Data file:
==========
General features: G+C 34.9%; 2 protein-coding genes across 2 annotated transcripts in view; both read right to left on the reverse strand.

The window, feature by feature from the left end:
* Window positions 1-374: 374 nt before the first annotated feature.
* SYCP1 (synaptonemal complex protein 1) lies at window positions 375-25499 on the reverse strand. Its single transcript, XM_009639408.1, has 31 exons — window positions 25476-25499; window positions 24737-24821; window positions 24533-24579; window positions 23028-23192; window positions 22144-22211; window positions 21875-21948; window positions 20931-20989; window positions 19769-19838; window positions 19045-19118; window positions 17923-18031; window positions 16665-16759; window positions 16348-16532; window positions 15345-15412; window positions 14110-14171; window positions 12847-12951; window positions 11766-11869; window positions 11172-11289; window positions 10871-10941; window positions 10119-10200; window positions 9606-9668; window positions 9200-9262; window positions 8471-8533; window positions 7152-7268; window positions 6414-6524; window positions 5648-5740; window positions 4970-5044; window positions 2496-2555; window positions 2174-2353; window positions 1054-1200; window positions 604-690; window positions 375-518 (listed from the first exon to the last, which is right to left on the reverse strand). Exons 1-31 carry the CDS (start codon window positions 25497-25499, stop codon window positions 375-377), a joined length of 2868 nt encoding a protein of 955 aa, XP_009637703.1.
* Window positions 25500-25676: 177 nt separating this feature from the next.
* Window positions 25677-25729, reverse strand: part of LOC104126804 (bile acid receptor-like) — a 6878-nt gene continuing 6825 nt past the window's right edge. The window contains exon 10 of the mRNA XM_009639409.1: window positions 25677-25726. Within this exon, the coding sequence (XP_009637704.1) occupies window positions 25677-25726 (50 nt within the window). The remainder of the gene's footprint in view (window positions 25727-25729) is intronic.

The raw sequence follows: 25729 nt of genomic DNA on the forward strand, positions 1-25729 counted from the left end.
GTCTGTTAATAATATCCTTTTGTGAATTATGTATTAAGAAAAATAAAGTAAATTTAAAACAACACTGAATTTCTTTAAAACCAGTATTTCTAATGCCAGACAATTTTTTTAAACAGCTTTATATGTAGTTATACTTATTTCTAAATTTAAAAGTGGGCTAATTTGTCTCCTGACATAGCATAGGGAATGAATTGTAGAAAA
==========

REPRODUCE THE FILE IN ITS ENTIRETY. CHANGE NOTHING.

General features: G+C 34.9%; 2 protein-coding genes across 2 annotated transcripts in view; both read right to left on the reverse strand.

The window, feature by feature from the left end:
* Window positions 1-374: 374 nt before the first annotated feature.
* SYCP1 (synaptonemal complex protein 1) lies at window positions 375-25499 on the reverse strand. Its single transcript, XM_009639408.1, has 31 exons — window positions 25476-25499; window positions 24737-24821; window positions 24533-24579; window positions 23028-23192; window positions 22144-22211; window positions 21875-21948; window positions 20931-20989; window positions 19769-19838; window positions 19045-19118; window positions 17923-18031; window positions 16665-16759; window positions 16348-16532; window positions 15345-15412; window positions 14110-14171; window positions 12847-12951; window positions 11766-11869; window positions 11172-11289; window positions 10871-10941; window positions 10119-10200; window positions 9606-9668; window positions 9200-9262; window positions 8471-8533; window positions 7152-7268; window positions 6414-6524; window positions 5648-5740; window positions 4970-5044; window positions 2496-2555; window positions 2174-2353; window positions 1054-1200; window positions 604-690; window positions 375-518 (listed from the first exon to the last, which is right to left on the reverse strand). Exons 1-31 carry the CDS (start codon window positions 25497-25499, stop codon window positions 375-377), a joined length of 2868 nt encoding a protein of 955 aa, XP_009637703.1.
* Window positions 25500-25676: 177 nt separating this feature from the next.
* Window positions 25677-25729, reverse strand: part of LOC104126804 (bile acid receptor-like) — a 6878-nt gene continuing 6825 nt past the window's right edge. The window contains exon 10 of the mRNA XM_009639409.1: window positions 25677-25726. Within this exon, the coding sequence (XP_009637704.1) occupies window positions 25677-25726 (50 nt within the window). The remainder of the gene's footprint in view (window positions 25727-25729) is intronic.

The raw sequence follows: 25729 nt of genomic DNA on the forward strand, positions 1-25729 counted from the left end.
GTCTGTTAATAATATCCTTTTGTGAATTATGTATTAAGAAAAATAAAGTAAATTTAAAACAACACTGAATTTCTTTAAAACCAGTATTTCTAATGCCAGACAATTTTTTTAAACAGCTTTATATGTAGTTATACTTATTTCTAAATTTAAAAGTGGGCTAATTTGTCTCCTGACATAGCATAGGGAATGAATTGTAGAAAA